We were contacted by an existing client who lives in the lovely Cheshire village of Church Minshull regarding a Brick tiled floor. We had already worked on restoring floors at their property before and on this occasion, they wanted us to improve the appearance of the bricks that comprised the floor in their old wash house.
Like the village in which it’s situated the property was pretty old, and they were not sure when the floor had been laid. You can see from the photographs however it was stained, dull and now well overdue a facelift. Having used our services previously, they knew how we worked and were happy with the quote which would take two days to complete. Although it wasn’t a particularly large floor it was an awkward shape, tight to work in and would result a lot of manual work.
The village of Church Minshull is approximately 5 miles north west of Crewe, just West of the River Weaver and Shropshire Union Canal. The modern village centre is a designated conservation area which contains many houses of Tudor style architecture so it really is a lovely place to visit and to work in.
Cleaning a Brick Tiled Kitchen Floor
The first task was to give the floor a good sweep to remove any debris. After this I applied a strong dilution of Tile Doctor Pro-Clean which is a high alkaline cleaner/coatings striper and left it to soak in. This product gets to work on ingrained dirt and grime as well as removing any existing sealers.
The solution was left to dwell on the brick floor for about twenty minutes before being scrubbed in with a Black pad fitted to a slow speed rotary machine and by hand. This process lifted the dirt out of the brick nicely and the resultant slurry was then removed with assistance of a wet vacuum.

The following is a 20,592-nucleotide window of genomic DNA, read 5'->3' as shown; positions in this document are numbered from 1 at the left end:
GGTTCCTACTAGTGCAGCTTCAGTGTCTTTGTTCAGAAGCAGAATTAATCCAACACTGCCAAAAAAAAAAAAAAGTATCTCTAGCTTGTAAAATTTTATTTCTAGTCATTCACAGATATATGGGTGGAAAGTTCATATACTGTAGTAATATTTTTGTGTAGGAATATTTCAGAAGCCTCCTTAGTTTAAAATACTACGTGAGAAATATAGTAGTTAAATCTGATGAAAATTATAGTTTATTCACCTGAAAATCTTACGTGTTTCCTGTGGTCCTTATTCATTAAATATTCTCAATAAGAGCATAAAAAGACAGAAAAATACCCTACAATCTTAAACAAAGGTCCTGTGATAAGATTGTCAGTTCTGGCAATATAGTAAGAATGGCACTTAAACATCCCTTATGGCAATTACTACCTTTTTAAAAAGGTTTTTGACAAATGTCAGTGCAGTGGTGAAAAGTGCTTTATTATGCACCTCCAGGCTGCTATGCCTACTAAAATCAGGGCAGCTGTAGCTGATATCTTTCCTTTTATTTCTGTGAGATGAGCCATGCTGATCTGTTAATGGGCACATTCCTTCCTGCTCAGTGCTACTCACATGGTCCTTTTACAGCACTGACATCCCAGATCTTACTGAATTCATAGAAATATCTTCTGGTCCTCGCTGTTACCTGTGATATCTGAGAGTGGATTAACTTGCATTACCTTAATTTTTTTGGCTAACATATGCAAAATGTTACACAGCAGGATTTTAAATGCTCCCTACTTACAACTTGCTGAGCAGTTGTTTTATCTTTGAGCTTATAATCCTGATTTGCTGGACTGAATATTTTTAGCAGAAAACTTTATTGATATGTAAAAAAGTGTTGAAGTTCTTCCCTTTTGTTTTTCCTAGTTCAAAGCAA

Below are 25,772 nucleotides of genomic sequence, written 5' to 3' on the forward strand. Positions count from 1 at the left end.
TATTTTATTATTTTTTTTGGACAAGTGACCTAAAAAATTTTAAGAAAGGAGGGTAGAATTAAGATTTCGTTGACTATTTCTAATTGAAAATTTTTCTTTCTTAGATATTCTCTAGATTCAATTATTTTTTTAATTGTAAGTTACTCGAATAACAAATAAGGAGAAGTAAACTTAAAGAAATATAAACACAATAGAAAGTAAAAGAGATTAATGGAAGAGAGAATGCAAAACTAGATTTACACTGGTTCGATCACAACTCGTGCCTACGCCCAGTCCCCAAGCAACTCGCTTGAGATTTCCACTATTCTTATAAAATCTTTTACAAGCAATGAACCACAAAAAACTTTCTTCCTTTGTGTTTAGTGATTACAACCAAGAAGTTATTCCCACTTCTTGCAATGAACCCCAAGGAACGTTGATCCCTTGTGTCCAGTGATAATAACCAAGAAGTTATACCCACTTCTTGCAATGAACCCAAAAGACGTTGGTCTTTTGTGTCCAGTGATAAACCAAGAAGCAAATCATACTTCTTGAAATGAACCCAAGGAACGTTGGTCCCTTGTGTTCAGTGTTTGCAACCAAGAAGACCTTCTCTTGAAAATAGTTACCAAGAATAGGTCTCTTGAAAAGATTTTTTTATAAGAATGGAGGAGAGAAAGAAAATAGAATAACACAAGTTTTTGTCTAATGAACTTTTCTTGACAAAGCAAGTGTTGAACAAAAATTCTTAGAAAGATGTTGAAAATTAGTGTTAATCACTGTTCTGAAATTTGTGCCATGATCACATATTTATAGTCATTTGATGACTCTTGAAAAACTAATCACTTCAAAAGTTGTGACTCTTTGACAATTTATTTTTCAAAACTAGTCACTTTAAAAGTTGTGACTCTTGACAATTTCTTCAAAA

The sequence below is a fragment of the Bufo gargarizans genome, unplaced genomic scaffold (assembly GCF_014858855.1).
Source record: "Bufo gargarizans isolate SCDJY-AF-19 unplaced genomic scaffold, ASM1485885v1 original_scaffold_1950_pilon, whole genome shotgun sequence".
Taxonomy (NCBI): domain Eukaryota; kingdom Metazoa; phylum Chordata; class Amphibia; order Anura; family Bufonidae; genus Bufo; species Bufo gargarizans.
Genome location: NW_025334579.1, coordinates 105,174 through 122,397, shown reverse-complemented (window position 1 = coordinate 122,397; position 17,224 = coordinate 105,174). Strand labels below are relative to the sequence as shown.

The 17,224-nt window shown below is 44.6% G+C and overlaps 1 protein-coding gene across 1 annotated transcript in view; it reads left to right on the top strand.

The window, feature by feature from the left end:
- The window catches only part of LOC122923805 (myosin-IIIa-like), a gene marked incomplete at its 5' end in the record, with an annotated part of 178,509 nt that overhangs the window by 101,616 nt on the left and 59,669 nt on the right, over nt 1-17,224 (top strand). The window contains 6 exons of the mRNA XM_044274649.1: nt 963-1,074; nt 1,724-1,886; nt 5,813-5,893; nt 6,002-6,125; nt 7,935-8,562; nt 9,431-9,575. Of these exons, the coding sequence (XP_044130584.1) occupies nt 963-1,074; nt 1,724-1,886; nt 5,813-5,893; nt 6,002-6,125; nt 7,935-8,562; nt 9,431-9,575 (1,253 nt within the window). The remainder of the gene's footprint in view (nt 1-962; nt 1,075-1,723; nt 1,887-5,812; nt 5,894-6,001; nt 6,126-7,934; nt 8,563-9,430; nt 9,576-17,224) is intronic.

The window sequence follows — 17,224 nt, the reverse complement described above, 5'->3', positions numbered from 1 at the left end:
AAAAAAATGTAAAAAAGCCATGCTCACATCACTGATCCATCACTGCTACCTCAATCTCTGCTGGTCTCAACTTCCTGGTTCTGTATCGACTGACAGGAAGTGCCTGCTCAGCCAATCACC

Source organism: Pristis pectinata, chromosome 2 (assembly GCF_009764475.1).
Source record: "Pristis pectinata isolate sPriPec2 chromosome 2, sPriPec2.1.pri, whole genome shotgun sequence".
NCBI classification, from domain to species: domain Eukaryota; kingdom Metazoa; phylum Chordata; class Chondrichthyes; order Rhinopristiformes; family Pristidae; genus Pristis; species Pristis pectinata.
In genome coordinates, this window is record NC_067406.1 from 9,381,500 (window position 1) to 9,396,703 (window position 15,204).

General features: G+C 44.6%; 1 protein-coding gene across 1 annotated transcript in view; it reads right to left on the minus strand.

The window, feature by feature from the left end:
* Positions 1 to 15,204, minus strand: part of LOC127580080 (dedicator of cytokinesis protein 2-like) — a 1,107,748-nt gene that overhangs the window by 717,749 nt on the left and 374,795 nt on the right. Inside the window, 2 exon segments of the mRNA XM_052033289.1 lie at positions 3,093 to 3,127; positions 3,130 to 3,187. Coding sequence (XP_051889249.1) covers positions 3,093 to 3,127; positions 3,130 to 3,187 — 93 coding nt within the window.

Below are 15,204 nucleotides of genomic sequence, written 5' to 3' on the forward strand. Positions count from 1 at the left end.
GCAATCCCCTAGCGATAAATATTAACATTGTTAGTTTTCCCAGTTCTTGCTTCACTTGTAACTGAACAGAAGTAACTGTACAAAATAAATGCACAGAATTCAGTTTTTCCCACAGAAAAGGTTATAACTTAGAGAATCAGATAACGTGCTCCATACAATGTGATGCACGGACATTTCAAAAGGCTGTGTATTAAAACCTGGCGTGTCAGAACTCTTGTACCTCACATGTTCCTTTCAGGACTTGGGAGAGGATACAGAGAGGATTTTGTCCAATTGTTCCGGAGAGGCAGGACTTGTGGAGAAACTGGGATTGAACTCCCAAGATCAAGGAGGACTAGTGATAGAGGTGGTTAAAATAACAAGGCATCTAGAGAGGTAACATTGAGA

After rinsing the remaining residue off the floor, it was given a thorough inspection. I noticed there were a few stubborn areas so the process was repeated until I was satisfied the floor could be as clean as it possible could be. After a final rinse with water the floor was dried as much as possible with the wet vacuum and left to dry off fully overnight.
Sealing a Brick Tiled Kitchen Floor
The next morning, I was on site early and the first job was to test the floor with a damp meter to make sure it was dry enough to start sealing. The results were good, so I set about sealing the brick floor starting with a single coat of Tile Doctor Colour Grow which is an impregnating sealer that enhances colour. Once this had dried, I applied four further coats of Tile Doctor Seal and Go Extra which adds a subtle sheen that enhances the appearance of the old bricks even further.
Old floors like this don’t have a damp-proof membrane under the floor so it’s important to use breathable sealers that allow the moisture to rise through the brick and evaporate. Using a non-breathable sealer could lead to damp building up below the floor where it can spread to the walls and cause rising damp.
The floor looked much healthier after I had finished, and the new sealer will make it so much easier to keep clean going forward. For aftercare I recommended they use Tile Doctor Neutral Tile Cleaner to maintain the floor. It’s a pH neutral product which won’t prematurely erode the sealer like some of the stronger tile cleaning products you find in supermarkets which are only for use on Ceramic tiles and Vinyl flooring. It comes in a concentrate, so you only need to dilute a small amount in a bucket of warm water.